Dr. Quentin Young, a Chicago legend, to retire
April 1, 2008
His patients have included Martin Luther King Jr., Mike Royko, Studs Terkel and members of the Chicago 7 conspiracy trial, but after 61 years in private practice, Dr. Quentin Young is hanging up his stethoscope.
Young, a physician in Chicago’s Hyde Park community who from 1972-81 was chairman of the Department of Medicine at Cook County Hospital, was King’s doctor during the civil rights leader’s ill-fated stay in Chicago.
He was with him when King was hit in the head with a rock while marching through Gage Park and also visited King in his Chicago home when he came down with a respiratory infection.
“I stretched a 15-minute visit for a cold into an all-afternoon affair just so I could talk to the man,” Young recalled. “It was a unique opportunity.”
I have done the same whenever I’ve had the chance to talk to Young, a liberal renegade who has lived by the credo: “If the majority agrees with you, you are probably in the wrong.”
Young, for the first time in his 20-year fight for national health insurance, finds himself in the majority.
A survey to be published today in the Annals of Internal Medicine, a medical journal, indicates that a majority of U.S. physicians (59 percent) support national health insurance, 32 percent oppose it, and 9 percent are neutral.
The findings, according to a news release, reflect a 10-percentage-point increase in physician support for national health insurance since 2002, when a similar survey was conducted.
Surveys were randomly mailed to 5,000 doctors, and 2,103 were returned.
Psychiatrists (83 percent), pediatric subspecialists (71 percent), emergency medicine physicians (69 percent) and general pediatricians (65 percent) seemed to be the most enthusiastic about national health insurance, while those practicing radiology (30 percent) and anesthesiology (38 percent) registered the lowest amount of support for such a program.
Young, 84, is a founding member of the Chicago-based Physicians for a National Health Program and believes the results signify an important shift in the public debate.
“People trust their doctors,” Young said. “If their doctor tells them that national health insurance is not a good thing, they tend to believe that’s probably true. If their doctor now starts saying it is something that would be good for the country, then average people will be more likely to support it.”
The survey, conducted by researchers at Indiana University, is being touted as the largest ever among doctors on the issue of health care financing reform.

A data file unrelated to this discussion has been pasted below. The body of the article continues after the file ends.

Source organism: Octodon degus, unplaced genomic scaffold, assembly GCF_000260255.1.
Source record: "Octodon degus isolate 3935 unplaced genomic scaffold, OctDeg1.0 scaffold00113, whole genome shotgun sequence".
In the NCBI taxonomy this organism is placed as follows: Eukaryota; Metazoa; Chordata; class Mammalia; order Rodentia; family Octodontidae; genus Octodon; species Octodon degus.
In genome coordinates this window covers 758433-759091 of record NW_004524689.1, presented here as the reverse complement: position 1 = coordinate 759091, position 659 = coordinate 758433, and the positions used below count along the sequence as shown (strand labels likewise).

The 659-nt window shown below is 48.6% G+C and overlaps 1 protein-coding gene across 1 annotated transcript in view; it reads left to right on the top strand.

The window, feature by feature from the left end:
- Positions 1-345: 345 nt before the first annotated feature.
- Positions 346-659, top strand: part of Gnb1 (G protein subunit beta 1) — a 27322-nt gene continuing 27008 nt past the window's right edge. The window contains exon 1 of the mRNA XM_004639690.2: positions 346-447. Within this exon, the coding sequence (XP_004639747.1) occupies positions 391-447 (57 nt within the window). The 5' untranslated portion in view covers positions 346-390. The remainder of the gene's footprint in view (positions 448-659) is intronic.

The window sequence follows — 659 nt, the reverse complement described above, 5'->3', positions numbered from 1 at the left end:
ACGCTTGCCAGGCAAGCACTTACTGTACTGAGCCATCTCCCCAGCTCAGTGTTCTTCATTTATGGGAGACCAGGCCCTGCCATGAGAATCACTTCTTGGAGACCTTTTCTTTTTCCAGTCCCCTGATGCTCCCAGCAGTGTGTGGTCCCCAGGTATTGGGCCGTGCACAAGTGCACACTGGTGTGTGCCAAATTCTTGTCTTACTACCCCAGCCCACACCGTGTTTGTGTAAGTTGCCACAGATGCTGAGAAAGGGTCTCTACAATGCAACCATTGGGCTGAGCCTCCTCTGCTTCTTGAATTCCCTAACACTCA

An estimated 47 million Americans have no health insurance, and another 50 million are believed to be underinsured.
At the same time, health insurance costs are rising at a rate of about 7 percent a year, twice the rate of inflation.
Employers are struggling to pay health insurance premiums for their employees, often reducing coverage or asking workers to pick up more of the cost.
Local governments, such as Cook County and the state of Illinois, find themselves cutting other costs to meet the public’s health care needs.
The amount of money budgeted for Medicaid in Illinois is now larger than the amount of money budgeted for public education, although about half of that cost is picked up by the federal government.
Young contends that while other industrialized countries control medical costs through single-payer universal health care plans, the profiteers here (primarily health insurance companies) continue to drive up costs. Because their primary motive is to make money, not to provide the best health care for patients, insurers’ decisions often are detrimental to policyholders.
Yet many Americans still believe health care here is better than anyplace else in the world. But they seem to be living in denial, ignoring the fact that health care here is not going to remain as it is.
Costs will continue to rise. Employers, facing a potential recession, are going to have to cut their costs.
Health insurance companies will continue to make a profit through higher premiums and by taking control of patient treatment out of the hands of family doctors.
Young, who is giving up his medical practice, will devote all of his energies to reforming health care.
“I tell people that I will refuse to die until there is national health care,” he laughed.
Phil Kadner can be reached at email@example.com or (708) 633-6787.